The wild character of this area of the park was underlined by comments from a hiker I met while hiking the trail. When I asked if he had seen any wildlife he commented that he had seen deer, but that he was “ — sure glad I didn’t meet the bear that left the poop on that long boardwalk section a little further back!” When I got to that section of trail I noted coyote, as well as bear scat as I followed the narrow corridor the boardwalk provided. I also noted how the marsh was encroaching on that space making it even narrower, and I could see how that hiker may have had nervous thoughts about meeting a bear in those close confines!

Some of the lowlands surrounding the small streams that feed Black Moshannon Lake are surrounded by stands of hemlock. While not the towering hemlocks of old growth areas — the giant weathered stumps can lead you to imagine what once was here — the areas of hemlock vary from thick impenetrable growth to stands that are a little older and more open. One such stand gave me the sense, if not of standing in an old growth cathedral, then of standing in a chapel. Silence reigned under the thick canopy. As I stood and looked around, the fern covered openings lit by sunlight had all the charm of stained glass windows. The ferns were lime and yellow in their autumn glory and they glowed, surrounded by the darkness under the hemlocks.

Large areas carpeted with individual frond ferns — bracken, hayscented — while brightening up the early fall forest, are nonetheless a clear indication of an unhealthy forest. These ferns spread rapidly by rhizomes, are not eaten by wildlife, and soon cast a thick blanket that smothers and inhibits the germination of other plants. Overgrazing by deer has eliminated whatever other plant growth there is and only the individual frond ferns, which deer do not like to eat, are allowed to thrive. But not all ferns are signs of trouble. Many other ferns appear as a clump of fronds, are site specific, slow to spread, and are eaten by wildlife. One of these, royal fern, is striking, often standing waist high in solitary fountains of gold, bursting from the forest floor.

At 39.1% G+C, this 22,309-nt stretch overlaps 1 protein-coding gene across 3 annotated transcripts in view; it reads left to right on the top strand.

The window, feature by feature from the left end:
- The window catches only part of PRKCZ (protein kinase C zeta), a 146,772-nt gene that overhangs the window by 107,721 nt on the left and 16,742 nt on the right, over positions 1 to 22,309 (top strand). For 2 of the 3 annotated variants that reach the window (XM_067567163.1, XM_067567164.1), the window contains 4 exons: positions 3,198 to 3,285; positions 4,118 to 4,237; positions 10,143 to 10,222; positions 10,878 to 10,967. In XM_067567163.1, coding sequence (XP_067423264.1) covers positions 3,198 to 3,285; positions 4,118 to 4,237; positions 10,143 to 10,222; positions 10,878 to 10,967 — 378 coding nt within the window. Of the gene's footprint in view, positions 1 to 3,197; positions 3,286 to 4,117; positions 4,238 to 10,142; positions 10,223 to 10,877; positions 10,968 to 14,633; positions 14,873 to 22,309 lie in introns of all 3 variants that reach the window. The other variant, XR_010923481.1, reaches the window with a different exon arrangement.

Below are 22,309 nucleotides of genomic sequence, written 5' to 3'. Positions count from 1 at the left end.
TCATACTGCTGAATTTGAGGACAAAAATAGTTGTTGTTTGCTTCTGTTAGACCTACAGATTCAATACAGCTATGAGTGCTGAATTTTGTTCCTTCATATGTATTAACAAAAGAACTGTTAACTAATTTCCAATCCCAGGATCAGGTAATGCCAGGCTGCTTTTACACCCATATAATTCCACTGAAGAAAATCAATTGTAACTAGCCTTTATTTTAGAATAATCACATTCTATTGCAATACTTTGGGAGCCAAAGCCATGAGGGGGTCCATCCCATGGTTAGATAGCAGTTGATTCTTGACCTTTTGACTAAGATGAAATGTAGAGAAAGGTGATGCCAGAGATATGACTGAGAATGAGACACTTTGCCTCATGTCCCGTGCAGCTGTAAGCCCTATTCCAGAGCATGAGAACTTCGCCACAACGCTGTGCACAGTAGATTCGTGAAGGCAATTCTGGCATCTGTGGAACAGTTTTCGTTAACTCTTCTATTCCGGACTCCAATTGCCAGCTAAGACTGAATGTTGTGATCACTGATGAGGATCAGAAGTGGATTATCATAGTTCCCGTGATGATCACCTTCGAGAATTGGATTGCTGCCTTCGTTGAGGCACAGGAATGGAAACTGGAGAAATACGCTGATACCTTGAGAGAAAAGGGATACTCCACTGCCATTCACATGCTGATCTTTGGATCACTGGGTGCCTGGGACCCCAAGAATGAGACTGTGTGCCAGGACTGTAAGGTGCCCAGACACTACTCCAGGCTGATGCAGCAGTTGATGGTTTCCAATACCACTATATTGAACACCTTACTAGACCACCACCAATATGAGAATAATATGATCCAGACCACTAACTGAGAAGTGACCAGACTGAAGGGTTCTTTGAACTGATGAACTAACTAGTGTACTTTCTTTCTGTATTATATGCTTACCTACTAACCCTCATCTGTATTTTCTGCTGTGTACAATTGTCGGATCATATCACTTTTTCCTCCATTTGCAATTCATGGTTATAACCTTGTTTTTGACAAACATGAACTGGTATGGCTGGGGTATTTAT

Autumn is a delightful time to get out in the woods. The bugs are gone. Temperatures are comfortable for hiking. The colors are spectacular, and a hike on the Moss-Hanne Trail extends your opportunity to enjoy the brilliant colors of the season.

If You Go: The Moss-Hanne Trailheads in Black Moshannon State Park are at the end of the West Side Road and on the Beaver Road. Black Moshannon State Park is accessed from State Route 504 nine miles east of Philipsburg or from the Beaver Road ten miles north of Julian. The Moss-Hanne Trail has mile markers — one through seven — numbered from the West Side Road Trailhead to Beaver Road.

Orange triangle blazes mark the trail and signs at all trail junctions will keep you going in the right direction, but always carry a map.

The Moss-Hanne Trail is 7.7 miles long. To use the highway to complete a loop will make this an 11-mile hike. A car or a bicycle shuttle can easily keep you on the trail for just the 7.7 miles!

Maps of the Moss-Hanne Trail are available for free at the Black Moshannon Park Office, which is located along the Beaver Road just before the junction with SR 504.

Gary Thornbloom is the Chair of the Moshannon Group, Pennsylvania Chapter of the Sierra Club and can be reached at bearknob@verizon.net The Moshannon Group hosts regular outdoor adventures throughout Central Pennsylvania (see the Outings page for details).